But let’s put all that aside for a second and look at the bigger picture. You don’t need me to tell you that speculative bubbles are bad news. If I look outside my window right now, I can see two Zombie Homes that will probably not be inhabited for another ten years or so. Good people used to live in those homes. Now they don’t. The housing market probably won’t ever recover. Not if current trends hold with people preferring to live in cities. Comics too. I don’t know how many of you remember the speculative comics bubble in the early ’90s, but until then it wasn’t unheard of for comics to sell millions of comics. As of May 2016, aside from an Event book like Secret Wars or Rebirth, the top-selling comic barely sells more than 100,000 copies. (There are exceptions, Black Panther #1 did really well as it was timed to hit shelves at the same time the character made his onscreen debut in Civil War, and Arrow #1 has done very well, thanks in no small part to the CW show.) The rare exception aside, the comics industry never fully recovered from their speculative bubble.

Magic is a fragile and far smaller ecosystem than the housing market. Maybe even smaller than the comics industry depending on how you want to look at it. You might not think the Reserve List speculative bubble impacts you, but it does. If prices go up on Legacy and Vintage staples, local gaming stores will behave irrationally, causing them to make a mistake or two that leads to them closing. These stores already operate on razor thin margins. Losing an LGS means possibly losing players since they have nowhere to play and nowhere to gather regarding a community. There’s a ripple effect from these stores closing. And it’s not hyperbole; this is exactly what happened with the comics industry during the bubble where retailers, operating on razor-thin margins, started acting stupid to maximize their profit for the short term. It will happen here.

Now you factor a loss of local gaming stores with a loss of new players being brought in by the brand ambassadors that are older players / players in the flashy and fancy older formats; you start to see the damage being done to the ecosystem. And that’s to say nothing from the marketing disaster that is bad word of mouth over the reserve list speculative bubble. This mess, and it is a mess no matter how you want to look at it, creates ill will and bad feelings, and Magic as a brand has already had to fight off bad word of mouth and public perception. Except this time, we’re talking about a legitimate beef (players can’t afford the cards they need to play) and not people hilariously misinterpreting Magic cards to be some form of devil worshipping. (True story. I experienced that in 1997.)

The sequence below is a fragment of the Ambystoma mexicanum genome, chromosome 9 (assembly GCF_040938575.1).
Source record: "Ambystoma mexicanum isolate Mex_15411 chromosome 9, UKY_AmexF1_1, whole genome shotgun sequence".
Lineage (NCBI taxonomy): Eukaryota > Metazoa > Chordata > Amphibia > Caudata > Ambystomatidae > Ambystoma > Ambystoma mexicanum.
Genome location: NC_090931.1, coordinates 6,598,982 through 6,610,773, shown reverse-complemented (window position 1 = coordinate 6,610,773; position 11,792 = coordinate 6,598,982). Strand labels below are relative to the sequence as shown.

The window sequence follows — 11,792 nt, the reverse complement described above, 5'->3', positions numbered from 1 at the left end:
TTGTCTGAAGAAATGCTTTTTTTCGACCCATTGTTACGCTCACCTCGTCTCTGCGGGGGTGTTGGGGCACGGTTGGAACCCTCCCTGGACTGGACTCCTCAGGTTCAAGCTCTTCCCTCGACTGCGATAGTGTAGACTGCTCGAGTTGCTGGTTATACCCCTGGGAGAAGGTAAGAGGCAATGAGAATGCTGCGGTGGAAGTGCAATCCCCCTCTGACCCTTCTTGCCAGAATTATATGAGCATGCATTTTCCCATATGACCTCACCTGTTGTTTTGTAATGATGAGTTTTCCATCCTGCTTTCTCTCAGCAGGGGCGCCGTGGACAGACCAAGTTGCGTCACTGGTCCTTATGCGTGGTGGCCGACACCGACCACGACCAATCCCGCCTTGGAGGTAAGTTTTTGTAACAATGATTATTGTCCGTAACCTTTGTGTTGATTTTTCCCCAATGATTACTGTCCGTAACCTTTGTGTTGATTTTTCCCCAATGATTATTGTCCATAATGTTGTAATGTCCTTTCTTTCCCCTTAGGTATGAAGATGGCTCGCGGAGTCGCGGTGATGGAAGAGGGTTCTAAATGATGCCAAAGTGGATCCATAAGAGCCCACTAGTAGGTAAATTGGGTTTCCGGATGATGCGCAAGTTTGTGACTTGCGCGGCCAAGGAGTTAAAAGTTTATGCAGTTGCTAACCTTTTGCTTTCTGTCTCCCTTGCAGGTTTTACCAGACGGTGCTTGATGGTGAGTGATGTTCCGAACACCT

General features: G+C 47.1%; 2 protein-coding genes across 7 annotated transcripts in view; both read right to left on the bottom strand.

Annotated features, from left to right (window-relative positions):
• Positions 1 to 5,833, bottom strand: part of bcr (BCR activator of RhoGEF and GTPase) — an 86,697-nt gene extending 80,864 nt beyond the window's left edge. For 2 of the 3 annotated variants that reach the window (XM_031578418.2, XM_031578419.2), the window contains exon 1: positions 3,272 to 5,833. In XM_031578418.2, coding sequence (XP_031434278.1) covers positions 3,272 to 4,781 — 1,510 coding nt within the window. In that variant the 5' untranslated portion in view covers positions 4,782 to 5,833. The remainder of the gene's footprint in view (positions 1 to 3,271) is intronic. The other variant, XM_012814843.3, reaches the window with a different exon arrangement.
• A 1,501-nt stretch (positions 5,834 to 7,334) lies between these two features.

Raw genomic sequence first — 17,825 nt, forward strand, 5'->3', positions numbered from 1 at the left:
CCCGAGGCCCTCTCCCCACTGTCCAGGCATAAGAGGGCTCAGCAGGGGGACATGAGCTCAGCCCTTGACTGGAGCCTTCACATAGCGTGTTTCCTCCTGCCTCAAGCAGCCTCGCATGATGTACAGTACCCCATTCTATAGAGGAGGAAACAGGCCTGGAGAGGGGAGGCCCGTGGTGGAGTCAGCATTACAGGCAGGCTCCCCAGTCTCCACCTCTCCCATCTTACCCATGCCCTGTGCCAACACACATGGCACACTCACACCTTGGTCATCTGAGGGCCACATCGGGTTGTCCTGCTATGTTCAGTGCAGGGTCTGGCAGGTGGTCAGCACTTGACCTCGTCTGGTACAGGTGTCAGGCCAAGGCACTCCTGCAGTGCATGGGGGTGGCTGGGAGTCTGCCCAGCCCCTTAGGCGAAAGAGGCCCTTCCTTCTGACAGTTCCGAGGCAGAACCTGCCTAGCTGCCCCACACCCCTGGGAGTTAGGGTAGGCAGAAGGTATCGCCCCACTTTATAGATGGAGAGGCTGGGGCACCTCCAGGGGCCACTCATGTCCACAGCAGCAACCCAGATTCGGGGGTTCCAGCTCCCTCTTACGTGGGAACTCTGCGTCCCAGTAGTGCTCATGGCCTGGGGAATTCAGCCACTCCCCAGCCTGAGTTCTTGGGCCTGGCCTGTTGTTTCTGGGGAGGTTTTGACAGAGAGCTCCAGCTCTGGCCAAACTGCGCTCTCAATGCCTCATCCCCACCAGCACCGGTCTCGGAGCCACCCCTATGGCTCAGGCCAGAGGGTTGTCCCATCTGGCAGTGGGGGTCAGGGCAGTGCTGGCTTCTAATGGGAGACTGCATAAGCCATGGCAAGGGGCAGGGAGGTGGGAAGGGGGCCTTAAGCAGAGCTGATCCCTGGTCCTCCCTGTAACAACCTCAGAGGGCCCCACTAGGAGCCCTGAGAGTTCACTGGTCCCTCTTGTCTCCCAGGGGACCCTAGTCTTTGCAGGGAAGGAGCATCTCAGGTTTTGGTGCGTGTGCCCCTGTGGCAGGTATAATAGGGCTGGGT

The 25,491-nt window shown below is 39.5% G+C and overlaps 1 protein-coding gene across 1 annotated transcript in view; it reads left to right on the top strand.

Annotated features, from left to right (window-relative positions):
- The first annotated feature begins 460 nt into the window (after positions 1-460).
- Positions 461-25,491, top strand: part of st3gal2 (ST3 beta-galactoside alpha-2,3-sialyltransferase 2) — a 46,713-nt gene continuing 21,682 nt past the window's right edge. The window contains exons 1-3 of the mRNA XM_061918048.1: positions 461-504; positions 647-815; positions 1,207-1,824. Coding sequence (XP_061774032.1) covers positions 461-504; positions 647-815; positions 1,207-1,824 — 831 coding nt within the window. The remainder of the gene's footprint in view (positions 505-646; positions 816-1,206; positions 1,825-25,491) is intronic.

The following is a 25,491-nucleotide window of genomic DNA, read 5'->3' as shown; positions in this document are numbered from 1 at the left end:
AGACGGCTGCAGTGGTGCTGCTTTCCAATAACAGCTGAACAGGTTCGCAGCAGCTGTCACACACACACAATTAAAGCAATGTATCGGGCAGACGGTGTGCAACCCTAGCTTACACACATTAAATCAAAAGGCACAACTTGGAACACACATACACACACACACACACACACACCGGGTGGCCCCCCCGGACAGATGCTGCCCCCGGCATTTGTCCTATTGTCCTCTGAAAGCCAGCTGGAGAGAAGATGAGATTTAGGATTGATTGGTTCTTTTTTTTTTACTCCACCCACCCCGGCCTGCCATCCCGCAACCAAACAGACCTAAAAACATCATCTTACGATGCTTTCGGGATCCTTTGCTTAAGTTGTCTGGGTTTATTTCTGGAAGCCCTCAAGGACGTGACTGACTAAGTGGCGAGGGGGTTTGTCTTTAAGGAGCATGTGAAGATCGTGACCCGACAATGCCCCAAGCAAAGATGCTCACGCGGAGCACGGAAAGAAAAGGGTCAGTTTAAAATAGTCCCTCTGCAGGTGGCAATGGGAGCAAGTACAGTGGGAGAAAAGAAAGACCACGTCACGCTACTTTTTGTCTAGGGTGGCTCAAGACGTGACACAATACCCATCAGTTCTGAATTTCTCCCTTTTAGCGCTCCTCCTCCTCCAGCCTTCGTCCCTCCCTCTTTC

The last thing is that you might think this problem will go away eventually. The speculators will buy up the Reserve List cards, and then they’ll just go away. No. They won’t. Cards like Tarmogoyf and Jace, the Mind Sculptor may not be on the reserve list, but a moderately played Tarmogoyf is $115 on TCGplayer.com as of this writing. Those cards, and other rarely seen cards that have become Modern staples, are going to be next. And it’s not likely Wizards can come to the rescue when that happens.

Wizards plans new sets out over a year in advance, and they’re not necessarily inclined to reprint cards like Tarmogoyf, to begin with, because of how powerful they are. That means the speculative bubble will soon affect Modern players just as much as it affects Legacy and Vintage players now. Then you have three formats of MTG adversely affected by the bubble. That means more LGS’s being dumb and possibly closing, fewer brand ambassadors, and fewer new players coming into the standard.

This Speculator Bubble is going to get worse. Maybe it soon impacts Standard. Maybe it doesn’t. But the threat is there. I’m not the doom and gloom type, but depending on how big we as a community let this bubble get, that’ll determine what happens to our game.